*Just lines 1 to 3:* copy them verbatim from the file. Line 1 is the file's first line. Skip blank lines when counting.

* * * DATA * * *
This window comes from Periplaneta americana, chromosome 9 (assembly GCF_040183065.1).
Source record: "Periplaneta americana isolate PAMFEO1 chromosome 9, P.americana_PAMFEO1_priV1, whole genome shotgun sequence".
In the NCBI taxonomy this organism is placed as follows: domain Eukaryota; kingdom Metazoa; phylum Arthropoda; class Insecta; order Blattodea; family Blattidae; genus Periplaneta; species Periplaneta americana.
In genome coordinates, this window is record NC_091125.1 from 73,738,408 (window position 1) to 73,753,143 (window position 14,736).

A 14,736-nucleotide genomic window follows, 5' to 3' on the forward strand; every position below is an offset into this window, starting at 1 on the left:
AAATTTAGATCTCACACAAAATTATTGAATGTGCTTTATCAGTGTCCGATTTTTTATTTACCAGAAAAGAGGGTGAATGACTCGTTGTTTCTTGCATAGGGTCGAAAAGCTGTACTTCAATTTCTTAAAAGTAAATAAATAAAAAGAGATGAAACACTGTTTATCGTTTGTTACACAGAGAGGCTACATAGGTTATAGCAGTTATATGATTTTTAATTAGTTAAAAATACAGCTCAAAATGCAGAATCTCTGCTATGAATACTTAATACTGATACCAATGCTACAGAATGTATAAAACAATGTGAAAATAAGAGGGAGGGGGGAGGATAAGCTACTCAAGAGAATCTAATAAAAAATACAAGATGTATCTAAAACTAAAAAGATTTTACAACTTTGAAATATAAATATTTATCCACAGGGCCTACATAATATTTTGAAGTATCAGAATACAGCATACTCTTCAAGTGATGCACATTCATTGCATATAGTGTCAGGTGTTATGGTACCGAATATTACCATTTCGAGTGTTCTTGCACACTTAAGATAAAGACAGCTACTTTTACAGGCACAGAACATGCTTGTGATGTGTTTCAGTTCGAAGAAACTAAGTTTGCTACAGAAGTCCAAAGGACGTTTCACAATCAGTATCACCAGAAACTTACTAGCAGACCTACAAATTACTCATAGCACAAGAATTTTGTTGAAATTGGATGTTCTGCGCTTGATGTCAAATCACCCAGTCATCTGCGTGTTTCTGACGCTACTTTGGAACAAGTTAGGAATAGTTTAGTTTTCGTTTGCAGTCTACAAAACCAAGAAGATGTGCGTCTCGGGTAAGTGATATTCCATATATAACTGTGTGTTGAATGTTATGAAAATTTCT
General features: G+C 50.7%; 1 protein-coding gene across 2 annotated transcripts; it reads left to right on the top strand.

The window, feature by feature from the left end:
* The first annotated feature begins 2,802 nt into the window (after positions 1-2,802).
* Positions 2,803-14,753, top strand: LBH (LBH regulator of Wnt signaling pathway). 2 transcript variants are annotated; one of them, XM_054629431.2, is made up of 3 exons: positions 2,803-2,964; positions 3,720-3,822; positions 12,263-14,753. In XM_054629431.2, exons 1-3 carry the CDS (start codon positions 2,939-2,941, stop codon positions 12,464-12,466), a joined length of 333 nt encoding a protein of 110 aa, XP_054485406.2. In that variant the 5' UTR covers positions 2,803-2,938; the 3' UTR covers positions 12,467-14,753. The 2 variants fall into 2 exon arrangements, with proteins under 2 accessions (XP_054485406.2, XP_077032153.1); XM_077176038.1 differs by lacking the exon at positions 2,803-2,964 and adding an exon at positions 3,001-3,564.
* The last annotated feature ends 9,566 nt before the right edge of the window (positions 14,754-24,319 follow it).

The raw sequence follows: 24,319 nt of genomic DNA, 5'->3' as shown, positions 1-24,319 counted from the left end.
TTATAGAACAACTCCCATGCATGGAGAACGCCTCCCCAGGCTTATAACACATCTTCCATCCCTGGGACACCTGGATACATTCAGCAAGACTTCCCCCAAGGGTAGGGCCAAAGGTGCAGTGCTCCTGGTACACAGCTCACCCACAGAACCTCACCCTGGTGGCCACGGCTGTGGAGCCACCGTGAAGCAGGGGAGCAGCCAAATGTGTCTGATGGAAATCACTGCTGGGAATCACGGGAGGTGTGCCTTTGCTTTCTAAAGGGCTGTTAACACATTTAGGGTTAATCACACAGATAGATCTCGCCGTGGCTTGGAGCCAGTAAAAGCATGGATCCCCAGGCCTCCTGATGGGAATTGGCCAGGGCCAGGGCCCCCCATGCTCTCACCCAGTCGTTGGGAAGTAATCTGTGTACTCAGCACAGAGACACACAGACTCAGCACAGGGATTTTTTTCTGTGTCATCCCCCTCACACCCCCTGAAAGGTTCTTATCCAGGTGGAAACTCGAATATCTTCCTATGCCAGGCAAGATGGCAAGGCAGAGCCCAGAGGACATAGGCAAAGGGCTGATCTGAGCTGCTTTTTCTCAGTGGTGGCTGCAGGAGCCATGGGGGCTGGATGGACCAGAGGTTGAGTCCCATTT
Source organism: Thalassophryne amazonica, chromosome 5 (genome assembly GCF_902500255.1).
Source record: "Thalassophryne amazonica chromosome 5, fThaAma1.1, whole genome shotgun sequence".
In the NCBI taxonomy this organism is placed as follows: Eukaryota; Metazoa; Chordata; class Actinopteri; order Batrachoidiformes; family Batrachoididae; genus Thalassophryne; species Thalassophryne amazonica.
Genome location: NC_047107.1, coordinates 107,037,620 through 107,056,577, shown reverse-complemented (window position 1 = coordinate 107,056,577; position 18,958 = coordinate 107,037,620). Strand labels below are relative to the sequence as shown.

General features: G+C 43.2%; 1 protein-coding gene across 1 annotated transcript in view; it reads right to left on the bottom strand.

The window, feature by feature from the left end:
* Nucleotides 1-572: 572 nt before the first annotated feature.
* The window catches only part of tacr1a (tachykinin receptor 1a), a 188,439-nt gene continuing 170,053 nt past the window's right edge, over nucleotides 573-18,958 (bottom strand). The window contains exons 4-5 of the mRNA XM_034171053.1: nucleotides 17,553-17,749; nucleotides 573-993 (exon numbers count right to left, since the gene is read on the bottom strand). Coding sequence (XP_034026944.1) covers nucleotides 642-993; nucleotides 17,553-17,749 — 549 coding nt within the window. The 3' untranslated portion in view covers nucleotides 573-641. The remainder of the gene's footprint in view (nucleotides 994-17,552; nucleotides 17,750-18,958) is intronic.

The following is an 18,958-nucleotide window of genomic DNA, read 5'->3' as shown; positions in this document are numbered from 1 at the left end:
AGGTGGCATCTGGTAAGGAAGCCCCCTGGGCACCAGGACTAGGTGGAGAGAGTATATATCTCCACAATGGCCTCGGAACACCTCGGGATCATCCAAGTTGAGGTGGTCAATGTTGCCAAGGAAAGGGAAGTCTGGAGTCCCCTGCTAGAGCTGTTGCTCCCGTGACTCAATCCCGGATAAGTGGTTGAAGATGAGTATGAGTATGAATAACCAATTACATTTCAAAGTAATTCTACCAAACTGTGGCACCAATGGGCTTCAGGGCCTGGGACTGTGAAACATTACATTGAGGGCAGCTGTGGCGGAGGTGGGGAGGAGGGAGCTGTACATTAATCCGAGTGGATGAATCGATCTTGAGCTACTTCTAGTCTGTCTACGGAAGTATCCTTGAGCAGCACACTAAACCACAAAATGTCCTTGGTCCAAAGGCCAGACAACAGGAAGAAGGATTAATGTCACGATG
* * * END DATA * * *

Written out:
This window comes from Periplaneta americana, chromosome 9 (assembly GCF_040183065.1).
Source record: "Periplaneta americana isolate PAMFEO1 chromosome 9, P.americana_PAMFEO1_priV1, whole genome shotgun sequence".
In the NCBI taxonomy this organism is placed as follows: domain Eukaryota; kingdom Metazoa; phylum Arthropoda; class Insecta; order Blattodea; family Blattidae; genus Periplaneta; species Periplaneta americana.